Brian Brake is regarded as New Zealand's most successful international photographer. But before heading overseas to work for photo agency Magnum and snapping iconic shots of Picasso and the Monsoon series for Life magazine, he was also an accomplished composer of moving images. He shot or directed many classic films for the NFU, including NZ's first Oscar-nominated film.
Brian Brake is regarded as New Zealand's most successful international photographer. He worked for the Magnum cooperative, and snapped famous shots of Pablo Picasso at a bullfight and the Monsoon series for Life magazine. In this Inspiration documentary — made shortly before his 1988 death — Brake reviews his lifelong quest for “mastery over light”, from an Arthur’s Pass childhood to a fascination with Asia. He recalls time at the National Film Unit and is seen capturing waka huia, Egyptian tombs, and Castlepoint’s beach races (for a new version of book Gift of the Sea).
Painter Grahame Sydney has been pigeonholed by some as a landscape artist, but this doumentary contends that his evocative depictions of his Central Otago surroundings are much more than just exercises in realism. Fellow locals, poet Brian Turner and actor Sam Neill discuss the emotional and artistic resonance his work holds for them. Sydney's portraits and figure studies are also examined. The production of one of his lithographs is followed from inception — as a sketch on a slab of Bavarian limestone brought to NZ over 200 years ago — to fully fledged print.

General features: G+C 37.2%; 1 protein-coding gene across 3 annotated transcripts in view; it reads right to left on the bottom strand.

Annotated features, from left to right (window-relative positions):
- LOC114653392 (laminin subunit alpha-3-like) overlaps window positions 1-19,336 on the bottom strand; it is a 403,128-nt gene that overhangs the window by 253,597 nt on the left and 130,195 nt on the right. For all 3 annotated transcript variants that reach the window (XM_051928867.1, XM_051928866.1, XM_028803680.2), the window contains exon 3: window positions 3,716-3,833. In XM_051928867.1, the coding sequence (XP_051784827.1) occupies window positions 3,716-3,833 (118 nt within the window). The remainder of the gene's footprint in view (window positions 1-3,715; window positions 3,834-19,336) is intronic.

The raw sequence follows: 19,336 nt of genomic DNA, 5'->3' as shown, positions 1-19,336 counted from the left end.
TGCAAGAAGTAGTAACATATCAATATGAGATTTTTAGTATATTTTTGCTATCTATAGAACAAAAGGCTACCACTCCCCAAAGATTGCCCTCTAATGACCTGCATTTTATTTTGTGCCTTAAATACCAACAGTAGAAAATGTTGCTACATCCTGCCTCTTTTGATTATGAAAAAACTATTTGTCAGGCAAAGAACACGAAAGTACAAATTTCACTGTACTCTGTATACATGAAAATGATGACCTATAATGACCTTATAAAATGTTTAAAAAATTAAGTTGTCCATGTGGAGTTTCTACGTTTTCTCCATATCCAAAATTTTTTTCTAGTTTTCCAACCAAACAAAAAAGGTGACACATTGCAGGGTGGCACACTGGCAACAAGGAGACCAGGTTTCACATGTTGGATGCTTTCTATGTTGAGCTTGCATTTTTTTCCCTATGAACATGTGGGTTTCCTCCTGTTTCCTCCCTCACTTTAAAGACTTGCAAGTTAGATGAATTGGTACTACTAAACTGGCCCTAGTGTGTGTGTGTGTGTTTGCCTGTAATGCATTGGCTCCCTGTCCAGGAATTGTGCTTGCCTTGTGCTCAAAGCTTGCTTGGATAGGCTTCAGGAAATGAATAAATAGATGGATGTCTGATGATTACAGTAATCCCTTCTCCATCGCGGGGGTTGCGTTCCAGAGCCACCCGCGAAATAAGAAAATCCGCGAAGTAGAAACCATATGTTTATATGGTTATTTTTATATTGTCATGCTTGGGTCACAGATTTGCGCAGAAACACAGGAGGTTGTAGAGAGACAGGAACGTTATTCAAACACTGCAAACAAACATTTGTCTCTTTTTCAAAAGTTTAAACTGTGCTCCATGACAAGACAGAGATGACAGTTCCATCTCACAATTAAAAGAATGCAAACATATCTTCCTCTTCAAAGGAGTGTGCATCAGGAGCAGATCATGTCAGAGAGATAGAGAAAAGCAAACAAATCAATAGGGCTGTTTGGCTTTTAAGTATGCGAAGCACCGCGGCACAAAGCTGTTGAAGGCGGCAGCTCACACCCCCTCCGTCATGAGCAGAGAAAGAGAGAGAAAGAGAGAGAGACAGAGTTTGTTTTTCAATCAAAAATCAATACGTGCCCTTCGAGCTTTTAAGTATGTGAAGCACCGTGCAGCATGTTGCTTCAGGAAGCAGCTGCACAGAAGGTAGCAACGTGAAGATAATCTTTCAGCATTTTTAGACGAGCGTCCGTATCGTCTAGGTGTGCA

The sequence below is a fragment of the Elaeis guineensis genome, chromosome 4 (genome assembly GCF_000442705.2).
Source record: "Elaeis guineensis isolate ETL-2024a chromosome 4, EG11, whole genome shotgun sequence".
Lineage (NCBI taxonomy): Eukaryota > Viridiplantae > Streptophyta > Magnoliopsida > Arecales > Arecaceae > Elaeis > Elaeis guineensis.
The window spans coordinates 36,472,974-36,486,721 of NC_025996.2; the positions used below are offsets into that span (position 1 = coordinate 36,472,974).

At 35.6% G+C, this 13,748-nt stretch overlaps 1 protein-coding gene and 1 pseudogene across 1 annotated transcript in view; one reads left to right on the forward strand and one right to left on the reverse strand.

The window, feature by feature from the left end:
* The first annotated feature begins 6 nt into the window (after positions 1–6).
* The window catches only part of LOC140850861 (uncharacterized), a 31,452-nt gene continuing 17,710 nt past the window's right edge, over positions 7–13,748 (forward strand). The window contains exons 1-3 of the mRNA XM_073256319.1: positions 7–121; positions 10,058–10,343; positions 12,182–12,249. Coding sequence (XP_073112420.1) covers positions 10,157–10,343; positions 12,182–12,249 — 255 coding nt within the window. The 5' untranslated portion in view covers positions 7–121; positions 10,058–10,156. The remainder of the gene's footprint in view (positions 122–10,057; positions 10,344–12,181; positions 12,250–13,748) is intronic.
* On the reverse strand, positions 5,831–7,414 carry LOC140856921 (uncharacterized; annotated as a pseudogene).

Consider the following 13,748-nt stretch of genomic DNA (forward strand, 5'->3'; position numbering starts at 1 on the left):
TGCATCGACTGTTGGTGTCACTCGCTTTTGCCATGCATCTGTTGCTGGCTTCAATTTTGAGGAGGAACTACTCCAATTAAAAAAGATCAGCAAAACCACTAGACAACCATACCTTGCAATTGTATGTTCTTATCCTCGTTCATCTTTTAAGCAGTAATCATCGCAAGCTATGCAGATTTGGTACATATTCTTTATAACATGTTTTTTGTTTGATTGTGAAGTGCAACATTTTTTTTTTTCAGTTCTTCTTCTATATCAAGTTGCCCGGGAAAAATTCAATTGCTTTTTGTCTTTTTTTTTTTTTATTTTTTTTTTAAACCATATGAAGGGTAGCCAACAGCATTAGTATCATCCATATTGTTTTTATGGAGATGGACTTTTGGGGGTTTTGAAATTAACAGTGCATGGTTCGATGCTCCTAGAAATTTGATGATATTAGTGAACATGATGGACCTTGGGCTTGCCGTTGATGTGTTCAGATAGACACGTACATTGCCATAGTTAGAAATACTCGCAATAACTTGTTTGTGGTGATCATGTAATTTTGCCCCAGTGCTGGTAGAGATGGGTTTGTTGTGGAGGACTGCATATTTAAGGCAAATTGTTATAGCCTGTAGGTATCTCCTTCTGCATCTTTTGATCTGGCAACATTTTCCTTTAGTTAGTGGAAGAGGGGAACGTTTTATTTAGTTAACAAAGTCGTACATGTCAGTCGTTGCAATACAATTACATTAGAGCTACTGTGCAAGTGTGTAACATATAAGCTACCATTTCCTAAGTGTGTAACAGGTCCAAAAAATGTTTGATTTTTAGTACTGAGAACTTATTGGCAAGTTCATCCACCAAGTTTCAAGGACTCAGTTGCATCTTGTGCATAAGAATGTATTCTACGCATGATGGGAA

It's Wellington in the 1970s and Bob (Jeremy Stephens) is having a midlife crisis. Square-peg Graham (Bill Johnson, who later played Mr Wilberforce in Under the Mountain) tries to convince Bob to quit his bohemian lifestyle (and his lover/muse Carol) and return to his wife Jean. But is Graham really acting in his mate's best interests? Featuring a young Sam Neill as the epitome of handsome, unfettered youth (flared jeans, bushy beard) this early, well-received TV drama was one of several produced by the NZ Broadcasting Corporation to tackle 'difficult' contemporary issues.
This NFU portrait of 19th Century artist Gottfried Lindauer traces his wide-ranging life, from his Bohemian origins and arrival in New Zealand in 1873, aged 35, to his death in Woodville in 1926. Lindauer’s portraits, especially of Māori in formal dress, became an iconic record of colonial era New Zealand people. A market developed for Lindauer’s work, established by his patron Henry Partridge. Lindauer’s commissions (held at Auckland Art Gallery) are respectfully filmed here; and his process is detailed, including his most famous image, Ana Rupene and Child.
In Boy, a college-aged rent boy exposes the truth about the death of a girl in a hit and run accident. Using typography that hovers on screen in place of dialogue, flares of bold colour, dioramic frames, and brutal portraiture reminiscent of Dianne Arbus, director Welby Ings creates a powerful, exquisite perspective on the silent claustrophobia and sexual violence of small town New Zealand. The film gained acclaim both at home and internationally. Accolades included Best Short Film at Cinequest in the United States.